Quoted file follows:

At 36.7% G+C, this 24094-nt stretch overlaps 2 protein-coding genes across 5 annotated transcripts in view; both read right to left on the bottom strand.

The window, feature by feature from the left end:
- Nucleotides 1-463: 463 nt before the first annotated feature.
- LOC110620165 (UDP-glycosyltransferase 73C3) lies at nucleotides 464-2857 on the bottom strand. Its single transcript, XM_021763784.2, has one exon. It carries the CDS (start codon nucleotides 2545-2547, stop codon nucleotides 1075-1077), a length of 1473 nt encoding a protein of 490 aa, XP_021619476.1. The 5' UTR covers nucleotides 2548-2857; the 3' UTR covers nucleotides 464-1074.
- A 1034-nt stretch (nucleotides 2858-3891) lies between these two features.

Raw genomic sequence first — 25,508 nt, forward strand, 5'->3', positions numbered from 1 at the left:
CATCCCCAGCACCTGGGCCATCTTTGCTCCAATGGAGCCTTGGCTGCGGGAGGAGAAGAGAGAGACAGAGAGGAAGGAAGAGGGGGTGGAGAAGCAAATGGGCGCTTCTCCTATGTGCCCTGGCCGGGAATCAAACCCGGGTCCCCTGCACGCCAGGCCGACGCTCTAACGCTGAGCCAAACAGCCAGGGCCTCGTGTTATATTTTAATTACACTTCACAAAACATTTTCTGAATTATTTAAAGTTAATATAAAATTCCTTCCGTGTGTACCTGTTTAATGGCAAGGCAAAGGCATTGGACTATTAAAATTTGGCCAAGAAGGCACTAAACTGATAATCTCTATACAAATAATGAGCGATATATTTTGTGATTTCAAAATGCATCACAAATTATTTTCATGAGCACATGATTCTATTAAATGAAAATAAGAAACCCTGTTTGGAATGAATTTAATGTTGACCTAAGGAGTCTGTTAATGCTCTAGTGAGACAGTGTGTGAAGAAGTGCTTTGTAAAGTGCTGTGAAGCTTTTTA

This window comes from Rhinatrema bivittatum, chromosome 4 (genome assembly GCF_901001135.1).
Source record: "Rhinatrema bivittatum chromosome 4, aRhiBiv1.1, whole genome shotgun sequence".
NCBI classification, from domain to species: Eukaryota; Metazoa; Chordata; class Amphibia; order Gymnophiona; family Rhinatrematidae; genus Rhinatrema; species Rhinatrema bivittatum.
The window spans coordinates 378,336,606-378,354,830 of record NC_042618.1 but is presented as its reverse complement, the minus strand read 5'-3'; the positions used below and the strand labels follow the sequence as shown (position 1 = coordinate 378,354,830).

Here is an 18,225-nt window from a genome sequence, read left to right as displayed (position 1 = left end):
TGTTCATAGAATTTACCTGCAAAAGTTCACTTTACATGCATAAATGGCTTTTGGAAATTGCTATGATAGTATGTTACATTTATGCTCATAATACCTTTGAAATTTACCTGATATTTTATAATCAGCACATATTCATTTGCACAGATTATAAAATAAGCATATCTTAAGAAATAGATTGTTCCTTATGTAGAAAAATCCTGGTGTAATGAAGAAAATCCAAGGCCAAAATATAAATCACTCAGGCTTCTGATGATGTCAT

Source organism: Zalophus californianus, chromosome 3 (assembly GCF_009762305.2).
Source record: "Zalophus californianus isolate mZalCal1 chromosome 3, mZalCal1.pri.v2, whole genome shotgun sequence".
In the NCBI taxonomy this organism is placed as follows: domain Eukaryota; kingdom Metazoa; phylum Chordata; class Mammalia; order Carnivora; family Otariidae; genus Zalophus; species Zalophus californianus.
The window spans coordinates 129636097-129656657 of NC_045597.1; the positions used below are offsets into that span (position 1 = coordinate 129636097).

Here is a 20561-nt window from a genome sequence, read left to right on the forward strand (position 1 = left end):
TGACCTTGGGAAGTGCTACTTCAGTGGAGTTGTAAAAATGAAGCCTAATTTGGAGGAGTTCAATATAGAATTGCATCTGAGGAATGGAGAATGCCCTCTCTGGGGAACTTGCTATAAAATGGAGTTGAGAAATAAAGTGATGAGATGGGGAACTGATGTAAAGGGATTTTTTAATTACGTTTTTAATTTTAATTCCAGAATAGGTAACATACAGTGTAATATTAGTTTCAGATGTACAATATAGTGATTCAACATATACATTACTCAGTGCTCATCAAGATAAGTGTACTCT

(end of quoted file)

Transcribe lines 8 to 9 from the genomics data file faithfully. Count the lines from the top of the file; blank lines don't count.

This window comes from Rhinatrema bivittatum, chromosome 4 (genome assembly GCF_901001135.1).
Source record: "Rhinatrema bivittatum chromosome 4, aRhiBiv1.1, whole genome shotgun sequence".